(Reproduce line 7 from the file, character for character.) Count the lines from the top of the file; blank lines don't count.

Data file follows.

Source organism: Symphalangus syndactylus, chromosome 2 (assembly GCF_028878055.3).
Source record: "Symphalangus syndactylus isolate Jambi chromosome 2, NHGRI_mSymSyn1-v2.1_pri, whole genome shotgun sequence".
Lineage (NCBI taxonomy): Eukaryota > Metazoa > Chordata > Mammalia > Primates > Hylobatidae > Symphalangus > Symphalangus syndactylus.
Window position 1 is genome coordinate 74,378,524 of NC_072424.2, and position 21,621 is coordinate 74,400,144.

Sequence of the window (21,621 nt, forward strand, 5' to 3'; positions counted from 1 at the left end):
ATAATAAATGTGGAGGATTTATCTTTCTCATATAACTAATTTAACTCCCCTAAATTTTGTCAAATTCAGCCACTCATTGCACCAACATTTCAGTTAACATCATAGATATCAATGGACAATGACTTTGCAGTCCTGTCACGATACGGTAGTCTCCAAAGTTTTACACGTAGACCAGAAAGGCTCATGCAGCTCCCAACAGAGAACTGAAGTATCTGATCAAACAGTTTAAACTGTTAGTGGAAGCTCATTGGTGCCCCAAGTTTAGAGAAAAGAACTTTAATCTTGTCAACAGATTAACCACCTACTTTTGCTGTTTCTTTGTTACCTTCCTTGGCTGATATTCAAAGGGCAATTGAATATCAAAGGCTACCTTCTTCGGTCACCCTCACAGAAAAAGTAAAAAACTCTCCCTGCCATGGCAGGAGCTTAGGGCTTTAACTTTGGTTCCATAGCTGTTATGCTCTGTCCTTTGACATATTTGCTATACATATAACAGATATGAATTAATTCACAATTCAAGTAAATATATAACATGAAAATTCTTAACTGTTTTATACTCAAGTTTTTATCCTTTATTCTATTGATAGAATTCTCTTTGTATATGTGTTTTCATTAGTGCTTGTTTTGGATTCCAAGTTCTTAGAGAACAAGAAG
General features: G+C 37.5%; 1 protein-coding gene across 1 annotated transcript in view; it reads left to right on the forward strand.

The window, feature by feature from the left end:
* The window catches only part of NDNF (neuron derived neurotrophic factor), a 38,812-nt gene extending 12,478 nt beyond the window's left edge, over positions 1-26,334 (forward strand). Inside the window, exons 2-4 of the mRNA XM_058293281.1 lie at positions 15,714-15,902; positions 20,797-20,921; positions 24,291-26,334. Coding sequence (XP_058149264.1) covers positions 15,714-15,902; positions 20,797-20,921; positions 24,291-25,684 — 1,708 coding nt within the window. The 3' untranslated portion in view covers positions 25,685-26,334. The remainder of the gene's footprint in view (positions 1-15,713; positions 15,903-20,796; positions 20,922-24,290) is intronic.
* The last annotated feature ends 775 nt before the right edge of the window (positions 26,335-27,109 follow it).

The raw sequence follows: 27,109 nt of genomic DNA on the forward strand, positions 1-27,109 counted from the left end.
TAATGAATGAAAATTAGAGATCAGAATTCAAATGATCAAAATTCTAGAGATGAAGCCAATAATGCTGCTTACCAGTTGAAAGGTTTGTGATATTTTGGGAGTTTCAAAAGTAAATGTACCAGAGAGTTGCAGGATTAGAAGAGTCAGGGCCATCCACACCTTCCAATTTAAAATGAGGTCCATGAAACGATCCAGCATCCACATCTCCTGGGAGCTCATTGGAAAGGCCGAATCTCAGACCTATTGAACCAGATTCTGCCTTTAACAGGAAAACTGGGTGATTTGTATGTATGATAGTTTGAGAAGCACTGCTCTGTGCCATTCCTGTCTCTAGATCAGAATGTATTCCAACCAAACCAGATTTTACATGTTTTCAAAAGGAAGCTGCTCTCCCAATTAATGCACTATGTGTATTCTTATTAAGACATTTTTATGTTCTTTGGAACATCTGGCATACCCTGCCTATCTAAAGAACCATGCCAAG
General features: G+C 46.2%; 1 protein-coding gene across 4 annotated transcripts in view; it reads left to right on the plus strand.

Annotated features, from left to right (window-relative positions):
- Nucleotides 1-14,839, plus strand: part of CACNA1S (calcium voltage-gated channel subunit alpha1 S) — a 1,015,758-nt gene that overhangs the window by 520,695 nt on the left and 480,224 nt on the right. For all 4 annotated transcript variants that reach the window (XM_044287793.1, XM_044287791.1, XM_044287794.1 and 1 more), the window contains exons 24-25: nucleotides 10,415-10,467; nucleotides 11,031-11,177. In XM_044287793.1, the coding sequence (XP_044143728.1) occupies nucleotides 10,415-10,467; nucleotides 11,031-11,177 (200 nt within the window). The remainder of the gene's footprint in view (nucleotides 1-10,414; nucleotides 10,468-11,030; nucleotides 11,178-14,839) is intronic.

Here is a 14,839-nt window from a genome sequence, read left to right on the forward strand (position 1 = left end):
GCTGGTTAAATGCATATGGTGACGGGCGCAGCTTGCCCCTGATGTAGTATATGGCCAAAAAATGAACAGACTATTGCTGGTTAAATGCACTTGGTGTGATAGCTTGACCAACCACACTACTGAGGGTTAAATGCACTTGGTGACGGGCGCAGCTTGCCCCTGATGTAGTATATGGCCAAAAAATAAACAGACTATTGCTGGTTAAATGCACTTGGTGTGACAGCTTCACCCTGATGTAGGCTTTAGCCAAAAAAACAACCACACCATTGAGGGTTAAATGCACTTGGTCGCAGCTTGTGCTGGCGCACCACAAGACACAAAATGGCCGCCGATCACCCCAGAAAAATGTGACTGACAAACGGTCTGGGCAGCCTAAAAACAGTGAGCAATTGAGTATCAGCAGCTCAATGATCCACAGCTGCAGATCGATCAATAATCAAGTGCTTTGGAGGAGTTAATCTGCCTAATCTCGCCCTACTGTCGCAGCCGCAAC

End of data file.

General features: G+C 37.5%; 1 protein-coding gene across 1 annotated transcript in view; it reads left to right on the forward strand.